I’m pleased to report that the idea I posted last week for a bookmarklet to make web citations has attracted a little interest on Forrst.
This weekend idea is much simpler: Turn the iPhone home button into a tiny LCD screen so it can display context-sensitive information. Continue reading
Arizona should be getting some of these sci-fi eco monsters in 2015.
Solar updraft towers combine three technologies to produce power: the greenhouse effect, the chimney effect and wind turbine. Sunshine heats the canopy at the base of the tall chimney causing air to flow upwards towards the turbines at the base which then convert that flow into electricity. The solar tower requires low maintenance, no feed stock (uranium, coal etc.) and emits no pollution.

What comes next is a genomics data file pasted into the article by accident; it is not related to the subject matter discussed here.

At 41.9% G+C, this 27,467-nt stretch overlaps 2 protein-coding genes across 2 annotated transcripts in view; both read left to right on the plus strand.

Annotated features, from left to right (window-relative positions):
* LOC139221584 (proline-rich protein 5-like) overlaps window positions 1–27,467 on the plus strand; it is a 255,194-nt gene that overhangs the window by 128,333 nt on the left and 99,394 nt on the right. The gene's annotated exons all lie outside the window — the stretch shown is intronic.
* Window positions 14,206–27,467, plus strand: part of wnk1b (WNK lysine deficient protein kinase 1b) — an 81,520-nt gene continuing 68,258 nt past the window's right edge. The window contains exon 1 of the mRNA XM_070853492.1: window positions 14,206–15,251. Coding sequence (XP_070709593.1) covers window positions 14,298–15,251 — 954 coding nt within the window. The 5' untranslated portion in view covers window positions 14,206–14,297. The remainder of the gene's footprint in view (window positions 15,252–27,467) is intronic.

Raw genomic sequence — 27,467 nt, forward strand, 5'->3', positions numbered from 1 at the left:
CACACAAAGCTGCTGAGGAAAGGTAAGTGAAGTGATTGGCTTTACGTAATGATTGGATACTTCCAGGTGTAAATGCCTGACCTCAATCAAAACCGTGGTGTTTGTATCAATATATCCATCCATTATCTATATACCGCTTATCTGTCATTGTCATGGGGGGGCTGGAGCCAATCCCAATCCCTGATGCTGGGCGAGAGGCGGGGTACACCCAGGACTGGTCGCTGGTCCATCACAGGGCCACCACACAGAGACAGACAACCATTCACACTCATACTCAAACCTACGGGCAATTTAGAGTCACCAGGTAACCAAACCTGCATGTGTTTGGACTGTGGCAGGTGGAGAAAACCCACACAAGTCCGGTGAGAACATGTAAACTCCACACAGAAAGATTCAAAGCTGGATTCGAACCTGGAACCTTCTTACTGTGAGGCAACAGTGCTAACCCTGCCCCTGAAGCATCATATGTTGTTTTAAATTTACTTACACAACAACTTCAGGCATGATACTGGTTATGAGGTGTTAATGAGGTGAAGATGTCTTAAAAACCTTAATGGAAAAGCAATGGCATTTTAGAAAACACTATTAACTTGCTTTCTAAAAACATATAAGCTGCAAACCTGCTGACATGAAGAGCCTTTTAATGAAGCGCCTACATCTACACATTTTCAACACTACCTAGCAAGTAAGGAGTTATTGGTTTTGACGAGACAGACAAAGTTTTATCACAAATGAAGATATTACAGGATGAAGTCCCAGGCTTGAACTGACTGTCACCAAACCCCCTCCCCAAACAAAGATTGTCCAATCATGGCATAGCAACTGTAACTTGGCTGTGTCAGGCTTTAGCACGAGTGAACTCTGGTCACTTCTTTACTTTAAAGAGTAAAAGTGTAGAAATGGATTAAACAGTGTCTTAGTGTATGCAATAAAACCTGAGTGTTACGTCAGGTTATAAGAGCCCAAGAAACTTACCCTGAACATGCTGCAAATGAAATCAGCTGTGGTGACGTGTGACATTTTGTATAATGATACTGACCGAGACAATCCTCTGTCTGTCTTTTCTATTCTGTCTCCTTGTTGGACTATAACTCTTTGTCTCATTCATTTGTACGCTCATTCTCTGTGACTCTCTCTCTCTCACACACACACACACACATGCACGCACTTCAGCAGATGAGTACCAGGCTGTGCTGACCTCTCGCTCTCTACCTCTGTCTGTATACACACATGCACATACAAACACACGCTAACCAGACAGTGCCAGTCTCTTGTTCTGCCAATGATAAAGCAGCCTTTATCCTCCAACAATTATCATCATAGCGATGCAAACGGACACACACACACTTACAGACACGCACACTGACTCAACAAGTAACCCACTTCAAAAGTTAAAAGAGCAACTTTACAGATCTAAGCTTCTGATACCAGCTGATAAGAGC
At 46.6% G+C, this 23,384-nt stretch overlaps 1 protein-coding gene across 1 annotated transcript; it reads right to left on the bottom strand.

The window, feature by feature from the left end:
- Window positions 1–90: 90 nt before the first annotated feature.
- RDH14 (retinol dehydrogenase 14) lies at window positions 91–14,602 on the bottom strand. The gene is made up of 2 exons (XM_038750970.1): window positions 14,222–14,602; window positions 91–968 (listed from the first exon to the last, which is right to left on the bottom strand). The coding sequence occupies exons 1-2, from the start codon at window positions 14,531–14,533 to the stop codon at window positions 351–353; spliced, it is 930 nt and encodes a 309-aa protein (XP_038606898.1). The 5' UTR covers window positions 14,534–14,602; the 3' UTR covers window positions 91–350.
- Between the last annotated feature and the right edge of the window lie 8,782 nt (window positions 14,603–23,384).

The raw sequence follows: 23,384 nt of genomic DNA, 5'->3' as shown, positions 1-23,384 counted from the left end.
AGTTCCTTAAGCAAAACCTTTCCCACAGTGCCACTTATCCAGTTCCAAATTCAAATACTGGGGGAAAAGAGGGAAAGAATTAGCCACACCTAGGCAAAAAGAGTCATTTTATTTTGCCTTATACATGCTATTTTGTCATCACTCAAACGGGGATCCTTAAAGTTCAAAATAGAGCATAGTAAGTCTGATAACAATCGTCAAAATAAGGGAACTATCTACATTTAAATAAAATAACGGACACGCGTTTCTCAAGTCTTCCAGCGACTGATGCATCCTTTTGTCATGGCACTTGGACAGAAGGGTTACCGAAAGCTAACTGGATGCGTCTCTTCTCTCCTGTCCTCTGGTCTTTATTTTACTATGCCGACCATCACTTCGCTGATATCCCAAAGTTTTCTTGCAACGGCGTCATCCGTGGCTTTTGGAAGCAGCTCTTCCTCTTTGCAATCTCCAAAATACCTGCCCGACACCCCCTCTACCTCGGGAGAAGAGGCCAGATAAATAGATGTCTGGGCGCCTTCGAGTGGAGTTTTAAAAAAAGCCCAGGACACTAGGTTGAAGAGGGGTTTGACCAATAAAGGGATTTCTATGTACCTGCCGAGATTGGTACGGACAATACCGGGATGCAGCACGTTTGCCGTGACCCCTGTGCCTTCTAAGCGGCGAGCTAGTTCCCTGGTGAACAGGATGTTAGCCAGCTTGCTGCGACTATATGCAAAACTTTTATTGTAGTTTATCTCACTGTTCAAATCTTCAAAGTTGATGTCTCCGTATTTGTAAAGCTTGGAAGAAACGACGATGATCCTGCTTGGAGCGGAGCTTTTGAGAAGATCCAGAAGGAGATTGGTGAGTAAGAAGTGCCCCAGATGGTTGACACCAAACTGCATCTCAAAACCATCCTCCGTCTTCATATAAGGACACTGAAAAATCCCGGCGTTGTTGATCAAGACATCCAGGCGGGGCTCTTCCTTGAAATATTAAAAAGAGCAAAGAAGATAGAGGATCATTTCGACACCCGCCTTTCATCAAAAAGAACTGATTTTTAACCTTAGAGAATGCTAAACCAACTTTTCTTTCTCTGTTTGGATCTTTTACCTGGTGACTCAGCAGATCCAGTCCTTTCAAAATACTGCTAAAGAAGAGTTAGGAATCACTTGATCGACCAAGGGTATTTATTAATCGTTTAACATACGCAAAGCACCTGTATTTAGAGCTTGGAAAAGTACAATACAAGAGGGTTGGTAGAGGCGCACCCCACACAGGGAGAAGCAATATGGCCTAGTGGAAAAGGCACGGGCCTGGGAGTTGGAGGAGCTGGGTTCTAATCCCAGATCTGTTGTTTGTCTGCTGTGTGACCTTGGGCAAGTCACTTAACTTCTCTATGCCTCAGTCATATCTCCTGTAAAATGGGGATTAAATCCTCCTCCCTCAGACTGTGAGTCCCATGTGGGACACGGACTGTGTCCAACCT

(via Arizona getting colossal solar updraft tower in 2015 – digitaltrends.com)
Physibles: Data objects for 3D printing.
We believe that the next step in copying will be made from digital form into physical form. It will be physical objects. Or as we decided to call them: Physibles. Data objects that are able (and feasible) to become physical. We believe that things like three dimensional printers, scanners and such are just the first step. We believe that in the nearby future you will print your spare sparts for your vehicles. You will download your sneakers within 20 years.
An amusing story from the FreeBSD mailing list: